- When you look at their vertical ends, do you see
a square or a rectangle? The more
square, the better.
- When you push them, do they go down about 3/8"? Any more than that, and the piano will be tiring to play and won't work correctly.
- Can you move the keys far enough sideways that
they hit each other? That's a sign of dried-out or
missing felt and will need fixing eventually.
- Play from one end to the other with a very light and consistent touch. Do all the notes make a sound? If not, the piano needs regulation, at least.
- Play those notes again, but listen carefully to the sound this time.
- As you play from one end to the other, is the
tone quality pretty consistent? That's what you
want! (It's hard to tell "out of tune" from
- Is the tuning pretty consistent from one end to
- Play the same note in three or four different
octaves simultaneously to really check for tuning
- Are there many notes that are badly out of tune
with themselves? You'll know when you hit one -
it will sound like howling cats....
- Now open the piano and examine the strings and action parts.
- Do the wooden parts of the keys looks as though they have been chewed? Are there stains on the wood or the strings? Mice have been living in there.
- Are any strings missing? Are the broken strings in the bottom of the piano so they can be spliced back together?
- Does the piano have all its hammers and dampers?
(Note, dampers only go so far up, and the top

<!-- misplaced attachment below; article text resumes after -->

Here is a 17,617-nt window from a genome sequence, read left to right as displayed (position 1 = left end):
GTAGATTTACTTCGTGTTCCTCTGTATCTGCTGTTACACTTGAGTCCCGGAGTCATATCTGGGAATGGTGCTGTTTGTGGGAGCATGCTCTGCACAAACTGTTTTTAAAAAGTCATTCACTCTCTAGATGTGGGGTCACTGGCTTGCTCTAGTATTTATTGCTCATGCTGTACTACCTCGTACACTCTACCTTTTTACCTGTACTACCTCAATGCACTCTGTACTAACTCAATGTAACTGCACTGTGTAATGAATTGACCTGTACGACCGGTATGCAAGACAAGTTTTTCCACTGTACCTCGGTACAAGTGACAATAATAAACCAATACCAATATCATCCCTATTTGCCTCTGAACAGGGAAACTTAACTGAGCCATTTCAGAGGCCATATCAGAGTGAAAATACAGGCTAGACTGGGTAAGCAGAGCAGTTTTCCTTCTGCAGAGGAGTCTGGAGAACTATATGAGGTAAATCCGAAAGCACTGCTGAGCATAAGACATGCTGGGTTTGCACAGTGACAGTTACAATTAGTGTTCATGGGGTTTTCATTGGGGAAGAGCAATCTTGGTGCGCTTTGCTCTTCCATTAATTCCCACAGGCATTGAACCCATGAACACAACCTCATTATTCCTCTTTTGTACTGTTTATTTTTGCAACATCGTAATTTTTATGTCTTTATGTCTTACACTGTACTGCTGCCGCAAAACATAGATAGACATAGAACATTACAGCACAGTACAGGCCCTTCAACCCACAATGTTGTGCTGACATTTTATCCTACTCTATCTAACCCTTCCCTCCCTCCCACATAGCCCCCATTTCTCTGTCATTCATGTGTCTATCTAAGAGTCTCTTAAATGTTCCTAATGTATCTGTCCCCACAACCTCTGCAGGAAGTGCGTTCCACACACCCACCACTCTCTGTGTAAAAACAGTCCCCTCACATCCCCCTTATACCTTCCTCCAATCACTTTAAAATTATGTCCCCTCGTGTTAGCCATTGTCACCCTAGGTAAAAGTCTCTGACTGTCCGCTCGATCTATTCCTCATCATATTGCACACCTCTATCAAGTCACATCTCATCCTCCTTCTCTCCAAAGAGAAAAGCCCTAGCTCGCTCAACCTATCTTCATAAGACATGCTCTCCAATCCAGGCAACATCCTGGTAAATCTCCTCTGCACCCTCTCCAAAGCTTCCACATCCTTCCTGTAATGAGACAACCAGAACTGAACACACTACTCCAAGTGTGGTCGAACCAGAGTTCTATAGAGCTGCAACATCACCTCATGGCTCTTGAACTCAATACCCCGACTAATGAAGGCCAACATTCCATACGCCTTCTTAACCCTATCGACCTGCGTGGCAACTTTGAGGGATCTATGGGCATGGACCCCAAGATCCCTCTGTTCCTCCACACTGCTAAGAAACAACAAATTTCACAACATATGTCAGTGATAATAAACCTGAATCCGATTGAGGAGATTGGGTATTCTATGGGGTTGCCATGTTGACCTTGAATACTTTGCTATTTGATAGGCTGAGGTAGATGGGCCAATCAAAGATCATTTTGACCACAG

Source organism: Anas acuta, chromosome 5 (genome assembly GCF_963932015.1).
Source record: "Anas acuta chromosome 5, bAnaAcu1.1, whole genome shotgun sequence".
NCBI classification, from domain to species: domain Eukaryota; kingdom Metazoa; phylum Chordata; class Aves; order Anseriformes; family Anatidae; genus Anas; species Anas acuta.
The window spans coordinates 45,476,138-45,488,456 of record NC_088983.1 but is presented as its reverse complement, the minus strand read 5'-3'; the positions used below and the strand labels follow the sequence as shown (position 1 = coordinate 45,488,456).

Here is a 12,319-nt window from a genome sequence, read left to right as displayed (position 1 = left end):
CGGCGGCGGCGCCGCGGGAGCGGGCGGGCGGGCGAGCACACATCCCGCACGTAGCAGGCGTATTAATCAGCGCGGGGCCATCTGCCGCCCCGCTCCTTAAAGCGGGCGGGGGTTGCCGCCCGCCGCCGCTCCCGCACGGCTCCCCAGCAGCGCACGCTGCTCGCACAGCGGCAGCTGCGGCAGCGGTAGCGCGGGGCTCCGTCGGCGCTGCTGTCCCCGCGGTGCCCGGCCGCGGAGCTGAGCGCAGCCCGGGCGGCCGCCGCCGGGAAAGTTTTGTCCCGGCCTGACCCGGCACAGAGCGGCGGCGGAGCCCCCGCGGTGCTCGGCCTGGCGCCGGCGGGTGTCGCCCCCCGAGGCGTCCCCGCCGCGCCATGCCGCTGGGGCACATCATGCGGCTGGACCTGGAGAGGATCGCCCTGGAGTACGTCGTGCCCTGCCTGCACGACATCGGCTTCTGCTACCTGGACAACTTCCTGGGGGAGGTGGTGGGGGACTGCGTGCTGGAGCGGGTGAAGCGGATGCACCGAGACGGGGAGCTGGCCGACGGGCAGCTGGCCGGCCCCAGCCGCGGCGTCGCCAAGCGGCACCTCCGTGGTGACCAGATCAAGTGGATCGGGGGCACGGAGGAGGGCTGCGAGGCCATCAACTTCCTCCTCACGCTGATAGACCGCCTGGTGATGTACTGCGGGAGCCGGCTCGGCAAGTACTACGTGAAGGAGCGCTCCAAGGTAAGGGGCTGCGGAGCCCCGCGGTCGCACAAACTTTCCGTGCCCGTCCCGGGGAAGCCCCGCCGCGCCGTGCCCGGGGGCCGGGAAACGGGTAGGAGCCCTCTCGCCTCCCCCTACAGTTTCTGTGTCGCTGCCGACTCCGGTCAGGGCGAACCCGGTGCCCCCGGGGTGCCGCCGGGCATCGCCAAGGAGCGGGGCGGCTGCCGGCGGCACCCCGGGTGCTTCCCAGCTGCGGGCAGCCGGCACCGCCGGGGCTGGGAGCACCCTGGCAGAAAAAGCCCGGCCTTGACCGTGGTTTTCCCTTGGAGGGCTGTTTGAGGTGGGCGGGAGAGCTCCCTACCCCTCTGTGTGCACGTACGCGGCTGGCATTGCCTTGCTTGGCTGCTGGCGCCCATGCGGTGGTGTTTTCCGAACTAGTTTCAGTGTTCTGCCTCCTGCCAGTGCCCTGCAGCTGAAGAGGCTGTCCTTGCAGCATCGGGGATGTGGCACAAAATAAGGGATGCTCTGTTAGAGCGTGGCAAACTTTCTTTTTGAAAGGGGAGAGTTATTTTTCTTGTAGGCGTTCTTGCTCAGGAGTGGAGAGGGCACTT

20 or so notes don't have any.)
- Feel the hammers for softness (if they feel dry and hard, the sound will be thin and hard) and look for wear. If the grooves are more than 1/8" deep, they can't be reshaped very successfully.
- If there are no grooves in the hammer (if the end of the hammer is flat and looks as though it has been shaved off), parts are loose.
- Do the hammers look as though little bits of them
are missing? Are there holes in the felt? That is
insect damage. If they ate the hammers, they
probably ate other felt parts. And the piano has
sat without being played for some time.
(Playing kills the bug eggs, and it's bug larvae that
do the damage).
- Watch for wobbles/bobbles in the hammers when playing softly. Not a good sign.
- All vertical pianos need "bridle straps" -- narrow strips of
woven material that run from every hammer assembly to
a curled wire. They can be replaced, but better
to buy a piano that already has good ones. In this
picture, one bridle strap is broken, allowing the
hammer's catcher to sag. That note will not play
- Listen for clicks and buzzes while playing at a moderately loud volume. Clicks can indicate loose glue joints. Buzzes can point to separated soundboard ribs.